In this article I’m going to talk about one of my favourite writers ever: Angela Carter. Not only I absolutely adore her, I also wrote my Master’s thesis on her. In particular, I wrote about her collection of fairy tales, The Bloody Chamber. Published in 1979, this masterpiece represents the symbol of the movement of Postmodernism and its love for readapting the genre of fairy tales. As critics always say, Postmodern authors loved to start from tradition and use it to express a new meaning.
Carter wrote this collection that contains ten stories: The Bloody Chamber, The Courtship of Mr Lyon, The Tiger’s Bride, Puss-in-Boots, The Erl-King, The Snow Child, The Lady of the House of Love, The Werewolf, The Company of Wolves e Wolf-Alice. As you can understand from the titles, she took traditional stories and gave them new life. You may think they are for children, but believe me when I say they are not: she used the fairy tales to expose the reader to what she thinks are the darkest desires and needs of humankind.
If you haven’t read these tales yet, I highly recommend you do it: even if it’s in prose, her style is poetic. She can describe the silence of a snow-clad forest or the sound of dead leaves under a person’s shoes and make you hear it. Her characters are never banal: she often focuses on women and young girls, because she wants to underline how female characters cannot be described with mere stereotypes, as it often happens with fairy tales. They can be brave, afraid, victims of the patriarchy or arrogant, murderers, guilty or innocent. Her minds are always depicted as complex and wonderfully explained. If these reasons aren’t enough for making you curious, I can tell you that Carter also has a graceful way of drawing scandalous, splatter scenes, even taboo ones. Try to take a look at The Snow Child and not be impressed: I assure you will find a scene that will leave you with a disturbed, unease feeling.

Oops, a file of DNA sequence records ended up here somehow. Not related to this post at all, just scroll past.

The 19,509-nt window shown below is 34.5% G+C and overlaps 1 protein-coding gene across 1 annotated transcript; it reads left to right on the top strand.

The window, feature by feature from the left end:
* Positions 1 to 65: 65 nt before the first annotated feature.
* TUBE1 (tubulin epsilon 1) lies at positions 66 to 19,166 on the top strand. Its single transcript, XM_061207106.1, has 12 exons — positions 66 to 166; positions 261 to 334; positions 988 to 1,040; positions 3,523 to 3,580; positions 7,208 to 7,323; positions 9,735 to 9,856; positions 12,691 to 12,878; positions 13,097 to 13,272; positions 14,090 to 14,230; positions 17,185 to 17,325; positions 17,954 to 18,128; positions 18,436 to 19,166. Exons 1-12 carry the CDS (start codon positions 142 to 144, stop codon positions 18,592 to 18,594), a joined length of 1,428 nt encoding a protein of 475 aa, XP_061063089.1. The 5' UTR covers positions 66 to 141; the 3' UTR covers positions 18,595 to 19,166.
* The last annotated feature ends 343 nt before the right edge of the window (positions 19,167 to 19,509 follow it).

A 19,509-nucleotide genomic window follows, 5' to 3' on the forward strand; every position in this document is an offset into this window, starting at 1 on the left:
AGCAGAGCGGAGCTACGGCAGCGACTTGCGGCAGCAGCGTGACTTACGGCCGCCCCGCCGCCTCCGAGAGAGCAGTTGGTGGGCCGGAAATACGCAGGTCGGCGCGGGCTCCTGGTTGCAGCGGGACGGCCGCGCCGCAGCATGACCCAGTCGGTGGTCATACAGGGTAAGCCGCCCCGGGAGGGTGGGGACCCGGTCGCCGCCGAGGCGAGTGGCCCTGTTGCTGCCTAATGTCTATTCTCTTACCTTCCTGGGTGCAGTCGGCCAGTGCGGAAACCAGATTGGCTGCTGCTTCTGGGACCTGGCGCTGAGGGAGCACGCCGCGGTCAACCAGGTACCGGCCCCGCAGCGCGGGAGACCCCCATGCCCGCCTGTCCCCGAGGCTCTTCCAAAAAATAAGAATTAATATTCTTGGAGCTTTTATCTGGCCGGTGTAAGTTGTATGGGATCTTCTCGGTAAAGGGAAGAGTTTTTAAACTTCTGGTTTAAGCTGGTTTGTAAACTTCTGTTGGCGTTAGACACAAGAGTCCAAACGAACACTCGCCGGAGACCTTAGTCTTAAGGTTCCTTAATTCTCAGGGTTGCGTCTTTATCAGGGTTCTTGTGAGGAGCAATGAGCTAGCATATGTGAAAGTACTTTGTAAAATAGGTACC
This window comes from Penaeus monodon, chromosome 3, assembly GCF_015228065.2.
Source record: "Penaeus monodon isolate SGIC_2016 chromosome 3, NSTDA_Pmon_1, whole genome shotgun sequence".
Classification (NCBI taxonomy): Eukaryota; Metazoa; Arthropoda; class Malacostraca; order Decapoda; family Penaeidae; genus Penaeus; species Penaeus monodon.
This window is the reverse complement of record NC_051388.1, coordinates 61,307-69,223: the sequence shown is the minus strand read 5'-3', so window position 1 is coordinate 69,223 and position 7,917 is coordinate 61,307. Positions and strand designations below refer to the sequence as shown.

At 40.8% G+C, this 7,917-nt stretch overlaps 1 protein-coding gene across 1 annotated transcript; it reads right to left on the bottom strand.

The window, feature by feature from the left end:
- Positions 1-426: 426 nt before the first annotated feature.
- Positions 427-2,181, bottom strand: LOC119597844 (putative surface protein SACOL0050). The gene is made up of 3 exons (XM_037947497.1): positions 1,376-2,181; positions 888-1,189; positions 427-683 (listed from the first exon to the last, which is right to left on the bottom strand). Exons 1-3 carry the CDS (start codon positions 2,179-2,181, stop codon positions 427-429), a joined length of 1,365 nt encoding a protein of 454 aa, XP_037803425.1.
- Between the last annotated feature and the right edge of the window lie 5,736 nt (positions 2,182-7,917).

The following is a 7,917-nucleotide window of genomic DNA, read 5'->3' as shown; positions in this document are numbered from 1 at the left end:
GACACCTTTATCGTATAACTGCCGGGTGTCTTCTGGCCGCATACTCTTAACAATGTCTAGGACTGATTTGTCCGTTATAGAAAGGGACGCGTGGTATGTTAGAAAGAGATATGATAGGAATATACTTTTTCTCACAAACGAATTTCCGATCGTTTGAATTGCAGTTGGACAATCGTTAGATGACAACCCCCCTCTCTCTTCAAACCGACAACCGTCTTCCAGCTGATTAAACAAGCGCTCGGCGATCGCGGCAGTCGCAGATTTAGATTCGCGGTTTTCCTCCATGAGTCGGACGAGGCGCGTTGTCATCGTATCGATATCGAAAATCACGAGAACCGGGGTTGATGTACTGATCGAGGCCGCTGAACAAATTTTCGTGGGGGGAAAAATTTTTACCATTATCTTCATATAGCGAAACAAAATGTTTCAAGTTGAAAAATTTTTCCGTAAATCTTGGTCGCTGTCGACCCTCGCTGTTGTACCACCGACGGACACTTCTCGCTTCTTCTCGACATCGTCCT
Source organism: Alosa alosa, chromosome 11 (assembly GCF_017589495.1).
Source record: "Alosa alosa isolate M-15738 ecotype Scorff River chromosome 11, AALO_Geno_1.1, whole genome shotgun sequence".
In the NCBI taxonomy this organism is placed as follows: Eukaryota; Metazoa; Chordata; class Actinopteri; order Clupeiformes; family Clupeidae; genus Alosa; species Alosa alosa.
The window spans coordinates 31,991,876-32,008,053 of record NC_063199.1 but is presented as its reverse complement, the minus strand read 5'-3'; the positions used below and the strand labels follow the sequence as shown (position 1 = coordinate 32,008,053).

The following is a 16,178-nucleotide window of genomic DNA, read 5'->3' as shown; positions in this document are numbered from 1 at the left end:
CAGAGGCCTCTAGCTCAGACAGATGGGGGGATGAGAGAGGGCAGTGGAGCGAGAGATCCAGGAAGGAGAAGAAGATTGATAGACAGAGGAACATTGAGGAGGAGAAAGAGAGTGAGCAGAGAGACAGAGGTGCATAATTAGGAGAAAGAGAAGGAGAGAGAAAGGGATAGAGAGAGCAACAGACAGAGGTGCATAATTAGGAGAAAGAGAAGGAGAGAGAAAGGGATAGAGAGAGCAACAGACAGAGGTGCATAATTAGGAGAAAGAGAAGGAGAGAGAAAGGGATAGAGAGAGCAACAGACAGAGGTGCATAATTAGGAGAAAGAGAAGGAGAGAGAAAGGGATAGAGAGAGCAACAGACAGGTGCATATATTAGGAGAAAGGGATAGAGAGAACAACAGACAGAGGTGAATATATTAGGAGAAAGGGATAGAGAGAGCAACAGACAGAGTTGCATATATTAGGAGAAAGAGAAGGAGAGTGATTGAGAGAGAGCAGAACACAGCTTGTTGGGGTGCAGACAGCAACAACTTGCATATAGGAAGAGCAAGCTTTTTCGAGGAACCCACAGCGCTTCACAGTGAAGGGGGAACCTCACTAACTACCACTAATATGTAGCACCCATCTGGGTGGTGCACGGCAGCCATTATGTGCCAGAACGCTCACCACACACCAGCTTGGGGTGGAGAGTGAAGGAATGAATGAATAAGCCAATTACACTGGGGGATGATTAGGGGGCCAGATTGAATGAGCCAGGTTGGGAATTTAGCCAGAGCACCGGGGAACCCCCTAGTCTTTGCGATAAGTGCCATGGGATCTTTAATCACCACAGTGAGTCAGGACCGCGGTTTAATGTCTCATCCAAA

A thousand-pages book wouldn’t be enough to fully describe all the marvellous elements in Carter’s collection. In my thesis I chose to focus on two particular fairy tales: The Bloody Chamber and The Erl-King. The first one, from which the title of the collection derives, is a modern version of the classic Bluebeard story. A young girl marries the Marquis, a rich man who brings her to his beautiful castle. One day, he has to leave: work calls him, so he leaves for New York. The Marquis tells her she can go everywhere she wants, except for one room. While the girl explores the parts of the castle she is allowed to visit, she bonds with the piano-tuner her husband has hired for her: as she is a pianist, he is the only one who understands her. Eventually, curiosity has its best on her and she decides to enter the forbidden chamber. There, she finds out the Marquis has brutally killed his previous wives. She runs to the piano-tuner and tells him everything; but before they can plan anything, they learn that the Marquis is coming home. He soon discovers his young wife has disobeyed him and decides to kill her too. Her mother, though, suddenly arrives to the castle, saves her and kills the Marquis; the girl, then, becomes rich thanks to her husband’s legacy, marries the piano-tuner and opens her school of music. So, we can say this ending shows a restoration of the initial harmony. On the other hand, there is The Erl-King, based on the Erlking, a figure in the Germanic folklore: the main character here is a girl too. She is wandering in the woods when she is attracted by the Erl-King, a sort of spirit that incarnates the forest itself. He looks very kind and takes care of her; but soon she realises he lures girls to his house, turns them into birds and traps them forever in cages he carefully prepares. One day, she manages to strangle him with his own hair; nevertheless, if in The Bloody Chamber there can be seen a happy ending, here this may not be the case. We will get to this later.